On Saturday, my family drove out of the sunlight to the frozen tundra of Mt. Bachelor.
Don't get me wrong. Even as a storm blew sideways, it was a marvelous downhill day. The snow was soft and plentiful for early December, and we sang out a few “hallelujahs" as our legs remembered how to fly on skis.
But after hours of enduring a continuous snowblast facial, on Sunday I was ready to head east to the Larry Chitwood Trailhead, a corner of the Oregon Badlands Wilderness. It was called the Obernolte Trailhead until a few years ago, when it was renamed in honor of Chitwood, a U.S. Forest Service geologist who died suddenly in 2008.
There, autumn seems like it's hanging on. The air felt pleasantly crisp and the ground firm from recent rain. The sun made an appearance to offer up some much-needed vitamin D.
My legs transitioned from ski to run, padding through the sandy soil.
The trails form a well-marked lollipop with a few loop possibilities. My pal and I ran down the center of the circle and then circled back along the easternmost trail, making for a 5.6-mile outing.
Except for a few rock formations to climb, the Badlands are known for flatter terrain, and our journey Sunday could qualify as easy. Runners like ourselves perceived the ever-so-slight climb, which seemed to peak at the farthest point from the trailhead. But otherwise the trails make for a simple jaunt, only requiring a pair of sturdy-ish, low-top hiking shoes.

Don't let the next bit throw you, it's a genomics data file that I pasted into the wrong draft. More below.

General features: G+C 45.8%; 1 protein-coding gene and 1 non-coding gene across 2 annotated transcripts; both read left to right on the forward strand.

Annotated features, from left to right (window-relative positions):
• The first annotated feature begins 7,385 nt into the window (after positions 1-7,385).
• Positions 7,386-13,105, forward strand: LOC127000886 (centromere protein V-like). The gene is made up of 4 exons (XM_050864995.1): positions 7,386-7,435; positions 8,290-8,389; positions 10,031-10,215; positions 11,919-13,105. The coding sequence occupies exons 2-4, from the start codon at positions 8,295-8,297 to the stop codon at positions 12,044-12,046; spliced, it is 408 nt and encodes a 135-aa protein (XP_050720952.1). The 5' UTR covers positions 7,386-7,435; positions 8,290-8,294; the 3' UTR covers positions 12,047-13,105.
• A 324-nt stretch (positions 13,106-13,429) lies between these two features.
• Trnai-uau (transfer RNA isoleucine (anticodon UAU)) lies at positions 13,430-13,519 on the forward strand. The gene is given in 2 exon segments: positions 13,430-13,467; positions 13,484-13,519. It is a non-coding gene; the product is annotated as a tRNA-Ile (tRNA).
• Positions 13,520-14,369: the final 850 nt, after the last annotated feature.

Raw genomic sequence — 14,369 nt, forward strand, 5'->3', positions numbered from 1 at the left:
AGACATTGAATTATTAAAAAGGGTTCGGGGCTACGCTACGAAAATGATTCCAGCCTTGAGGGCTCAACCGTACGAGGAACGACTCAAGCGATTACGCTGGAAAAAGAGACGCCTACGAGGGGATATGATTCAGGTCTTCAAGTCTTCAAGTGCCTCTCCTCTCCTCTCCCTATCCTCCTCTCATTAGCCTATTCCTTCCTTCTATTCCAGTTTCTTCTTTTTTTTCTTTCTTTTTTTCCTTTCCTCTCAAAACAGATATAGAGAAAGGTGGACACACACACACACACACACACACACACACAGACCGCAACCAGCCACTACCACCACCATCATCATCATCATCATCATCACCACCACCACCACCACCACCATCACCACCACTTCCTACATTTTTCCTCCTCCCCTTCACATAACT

Our loop never rose enough to provide the Cascades views sometimes glimpsed from Badlands locations to the east. Yet other intrigues awaited.
The ancient junipers, which are the signatures of this wilderness, were our constant companions on this journey. Gnarled and moss-laden, they remind us that a human lifetime is but a fleeting thing compared to the hundreds of years they observe their stretch of ground. The oldest juniper tree in Oregon was at least at one time suspected to be across U.S. Highway 20 on Horse Butte, an elder of 1,600 years.
These trees have observed much in their time. This day, though, I picked up on a few things myself.
Deer tracks showed that the ungulates range throughout the area. The width of the trails indicate that vehicles once zipped through these parts.
In addition, it's hard not to spot a small field of rusted cans in the first three-tenths of a mile from the trailhead.
The Badlands were once home to Meek's Trail, a branch of the Oregon Trail. Old maps showed it likely passed on the northern end of the wilderness area, not far as the crow flies from the Chitwood Trailhead.
While some of those rusted cans reasonably come from garbage dumpers from decades ago, others could potentially date back to that time when European pioneers trudged west. Thus, until an assessment is undertaken to know the area's possible cultural value, federal law protects them as potential artifacts that if removed would change the character of the land.
I also thought about Chitwood, a Forest Service man honored here on BLM land.
Chitwood helped found the Newberry National Volcanic Monument. Brent Fenty, executive director of the Oregon Natural Desert Association, said Chitwood had extensively researched lava formations throughout Central Oregon, including the inflated lava tubes within the Badlands.
“He spent time there hiking, and helped other people understand what an amazing resource we have in Bend's backyard," Fenty said.
While such people came before us, this Sunday our slice of Central Oregon was relatively empty, despite its location a mere 15 miles from Bend.
How lucky we are to have quiet wilderness out our back door: A perfect spot to feel the rhythm of your breath on a gentle run and the warmth of the late autumn sun on your face.
— Reporter: 541-617-7828, firstname.lastname@example.org